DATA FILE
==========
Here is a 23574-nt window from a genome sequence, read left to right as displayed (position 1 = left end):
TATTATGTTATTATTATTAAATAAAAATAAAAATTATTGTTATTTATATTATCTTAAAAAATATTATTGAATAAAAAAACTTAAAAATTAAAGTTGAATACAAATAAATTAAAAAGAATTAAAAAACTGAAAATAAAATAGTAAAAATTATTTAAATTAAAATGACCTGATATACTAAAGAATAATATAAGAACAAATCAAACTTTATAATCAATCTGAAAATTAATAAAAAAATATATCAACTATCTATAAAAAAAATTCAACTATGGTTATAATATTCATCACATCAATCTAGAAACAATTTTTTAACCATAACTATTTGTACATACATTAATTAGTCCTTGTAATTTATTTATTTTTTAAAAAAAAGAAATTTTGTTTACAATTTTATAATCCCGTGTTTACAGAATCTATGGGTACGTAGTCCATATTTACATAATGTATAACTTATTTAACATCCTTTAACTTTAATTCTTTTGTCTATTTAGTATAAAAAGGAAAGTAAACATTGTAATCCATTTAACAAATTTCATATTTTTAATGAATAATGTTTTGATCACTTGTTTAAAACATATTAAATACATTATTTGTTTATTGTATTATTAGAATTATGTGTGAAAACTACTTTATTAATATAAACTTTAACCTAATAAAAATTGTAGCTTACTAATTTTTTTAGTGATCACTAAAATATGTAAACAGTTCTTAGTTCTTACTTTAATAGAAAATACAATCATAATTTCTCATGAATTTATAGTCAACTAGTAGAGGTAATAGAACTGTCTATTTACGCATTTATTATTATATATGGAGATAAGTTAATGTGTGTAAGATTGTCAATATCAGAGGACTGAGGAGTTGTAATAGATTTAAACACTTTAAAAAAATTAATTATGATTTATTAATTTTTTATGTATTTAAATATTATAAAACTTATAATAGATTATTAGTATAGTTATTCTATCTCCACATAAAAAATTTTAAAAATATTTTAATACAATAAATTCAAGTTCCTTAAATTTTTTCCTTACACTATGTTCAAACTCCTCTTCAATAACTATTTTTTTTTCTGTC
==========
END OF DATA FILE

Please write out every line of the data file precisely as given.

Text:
Here is a 23574-nt window from a genome sequence, read left to right as displayed (position 1 = left end):
TATTATGTTATTATTATTAAATAAAAATAAAAATTATTGTTATTTATATTATCTTAAAAAATATTATTGAATAAAAAAACTTAAAAATTAAAGTTGAATACAAATAAATTAAAAAGAATTAAAAAACTGAAAATAAAATAGTAAAAATTATTTAAATTAAAATGACCTGATATACTAAAGAATAATATAAGAACAAATCAAACTTTATAATCAATCTGAAAATTAATAAAAAAATATATCAACTATCTATAAAAAAAATTCAACTATGGTTATAATATTCATCACATCAATCTAGAAACAATTTTTTAACCATAACTATTTGTACATACATTAATTAGTCCTTGTAATTTATTTATTTTTTAAAAAAAAGAAATTTTGTTTACAATTTTATAATCCCGTGTTTACAGAATCTATGGGTACGTAGTCCATATTTACATAATGTATAACTTATTTAACATCCTTTAACTTTAATTCTTTTGTCTATTTAGTATAAAAAGGAAAGTAAACATTGTAATCCATTTAACAAATTTCATATTTTTAATGAATAATGTTTTGATCACTTGTTTAAAACATATTAAATACATTATTTGTTTATTGTATTATTAGAATTATGTGTGAAAACTACTTTATTAATATAAACTTTAACCTAATAAAAATTGTAGCTTACTAATTTTTTTAGTGATCACTAAAATATGTAAACAGTTCTTAGTTCTTACTTTAATAGAAAATACAATCATAATTTCTCATGAATTTATAGTCAACTAGTAGAGGTAATAGAACTGTCTATTTACGCATTTATTATTATATATGGAGATAAGTTAATGTGTGTAAGATTGTCAATATCAGAGGACTGAGGAGTTGTAATAGATTTAAACACTTTAAAAAAATTAATTATGATTTATTAATTTTTTATGTATTTAAATATTATAAAACTTATAATAGATTATTAGTATAGTTATTCTATCTCCACATAAAAAATTTTAAAAATATTTTAATACAATAAATTCAAGTTCCTTAAATTTTTTCCTTACACTATGTTCAAACTCCTCTTCAATAACTATTTTTTTTTCTGTC